UK holidaymakers have been issued a Greece travel warning as cases of deadly disease, whooping cough, surge leaving two dead and 50 ill.

Two people have died after a bacterial infection – whooping cough – spread through the holiday destination.

One of the fatal victims was an adult with underlying health conditions, and the other was a new-born baby.

The infection has spread through Greece with 54 cases recorded since the start of 2024.

32 of the patients are said to have been children and teens, and 11 babies under the age of one were also affected, according to Ekathethimerini newspaper.

Greece’s National Public Health Organisation confirmed the illness had caused two fatalities in the country.

Health Minister Eirini Agapidaki has urged people to get vaccinated against the illness as the cases continue to surge.

The whooping cough is known to be most deadly for infants and young children. The NHS website states that it is a bacterial infection of the lungs and breathing tubes, and it spreads very easily.

Greece is not the only country affected as several other hotspots have also confirmed cases. In its Communicable Disease Threats Report, the European Centre for Disease Prevention and Control (ECDC) flagged rising cases in locations as far flung as Croatia, Norway, the Netherlands and Spain.

The ECDC said: “Pertussis (as whooping cough is also known) is an endemic disease worldwide, even in the presence of a programme with high vaccination coverage, with peaks in disease spread every three to five years. The current increase is potentially linked to lower circulation during the Covid-19 pandemic, combined with sub-optimal vaccination uptake in certain groups. Infants and young children who are too young to be fully vaccinated have also been affected, including several deaths.”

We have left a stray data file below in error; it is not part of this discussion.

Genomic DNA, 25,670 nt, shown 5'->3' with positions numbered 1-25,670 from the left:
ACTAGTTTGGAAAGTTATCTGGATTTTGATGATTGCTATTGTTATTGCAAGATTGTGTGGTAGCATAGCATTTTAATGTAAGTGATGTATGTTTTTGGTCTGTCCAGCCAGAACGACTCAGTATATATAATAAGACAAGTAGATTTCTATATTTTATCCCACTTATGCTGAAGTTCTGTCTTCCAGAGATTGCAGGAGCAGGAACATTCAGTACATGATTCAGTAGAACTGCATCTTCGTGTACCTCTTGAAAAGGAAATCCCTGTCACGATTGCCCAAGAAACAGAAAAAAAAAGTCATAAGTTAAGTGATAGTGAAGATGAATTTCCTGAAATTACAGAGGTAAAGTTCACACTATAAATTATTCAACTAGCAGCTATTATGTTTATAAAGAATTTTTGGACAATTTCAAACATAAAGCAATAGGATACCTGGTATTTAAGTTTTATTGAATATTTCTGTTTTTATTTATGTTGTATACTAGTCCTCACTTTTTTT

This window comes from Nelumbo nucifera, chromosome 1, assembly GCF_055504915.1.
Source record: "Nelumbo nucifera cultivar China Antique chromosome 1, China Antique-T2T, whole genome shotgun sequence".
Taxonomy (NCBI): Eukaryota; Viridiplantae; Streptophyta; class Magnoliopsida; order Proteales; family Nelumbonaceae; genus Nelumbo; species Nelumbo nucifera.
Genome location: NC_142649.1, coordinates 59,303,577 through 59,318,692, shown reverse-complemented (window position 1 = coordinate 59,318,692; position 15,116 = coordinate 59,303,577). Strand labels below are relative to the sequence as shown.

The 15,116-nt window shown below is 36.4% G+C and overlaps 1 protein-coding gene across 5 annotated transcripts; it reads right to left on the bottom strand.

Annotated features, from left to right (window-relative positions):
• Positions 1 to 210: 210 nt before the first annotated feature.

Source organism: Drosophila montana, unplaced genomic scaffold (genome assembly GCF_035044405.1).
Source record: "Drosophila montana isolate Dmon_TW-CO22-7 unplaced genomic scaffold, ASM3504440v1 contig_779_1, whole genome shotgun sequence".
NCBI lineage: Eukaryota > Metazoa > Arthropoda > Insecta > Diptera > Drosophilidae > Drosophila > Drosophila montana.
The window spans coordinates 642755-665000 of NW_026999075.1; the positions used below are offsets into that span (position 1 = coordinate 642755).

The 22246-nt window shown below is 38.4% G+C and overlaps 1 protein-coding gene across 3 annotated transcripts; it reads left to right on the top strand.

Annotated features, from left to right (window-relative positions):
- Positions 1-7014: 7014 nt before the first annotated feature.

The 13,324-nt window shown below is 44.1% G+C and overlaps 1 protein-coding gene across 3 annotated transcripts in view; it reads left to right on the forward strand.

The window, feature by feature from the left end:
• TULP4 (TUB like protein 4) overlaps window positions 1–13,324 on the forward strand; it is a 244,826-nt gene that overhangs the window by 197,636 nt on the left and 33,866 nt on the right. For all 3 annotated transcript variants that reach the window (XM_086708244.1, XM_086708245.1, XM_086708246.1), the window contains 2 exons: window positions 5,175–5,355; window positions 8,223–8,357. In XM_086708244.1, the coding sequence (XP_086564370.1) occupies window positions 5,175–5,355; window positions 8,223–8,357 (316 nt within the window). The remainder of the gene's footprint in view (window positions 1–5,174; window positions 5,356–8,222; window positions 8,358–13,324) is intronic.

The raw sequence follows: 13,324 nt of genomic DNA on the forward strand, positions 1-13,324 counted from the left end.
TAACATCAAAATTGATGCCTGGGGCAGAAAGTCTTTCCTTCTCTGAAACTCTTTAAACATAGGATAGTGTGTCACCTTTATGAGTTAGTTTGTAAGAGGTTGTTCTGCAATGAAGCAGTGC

A record-breaking number of cases were detected in Czechia this year, 3,101 between January to March 2024. It’s the largest number seen in 60 years.

Croatia saw 6,261 cases of whooping cough between January 2023 and March 15 this year. Another 822 records were registered in Denmark, 707 in Norway, 1,749 in and Spain saw another 5,242 cases up to March this year.

The 100-day cough can be difficult to spot due to its cold-like symptoms. It can cause a runny nose, high temperature and a sore throat. Parents have been warned that young infants could turn blue or grey after suffering from breathing difficulties.

Meanwhile, another symptom has been listed as thick mucus, which could lead to vomiting, or turning red in the face which appears more to adults. Members of the public have been told to “stay at home and do not go into work, school or nursery until 48 hours after starting antibiotics, or 3 weeks after symptoms start if they have not had antibiotics”.

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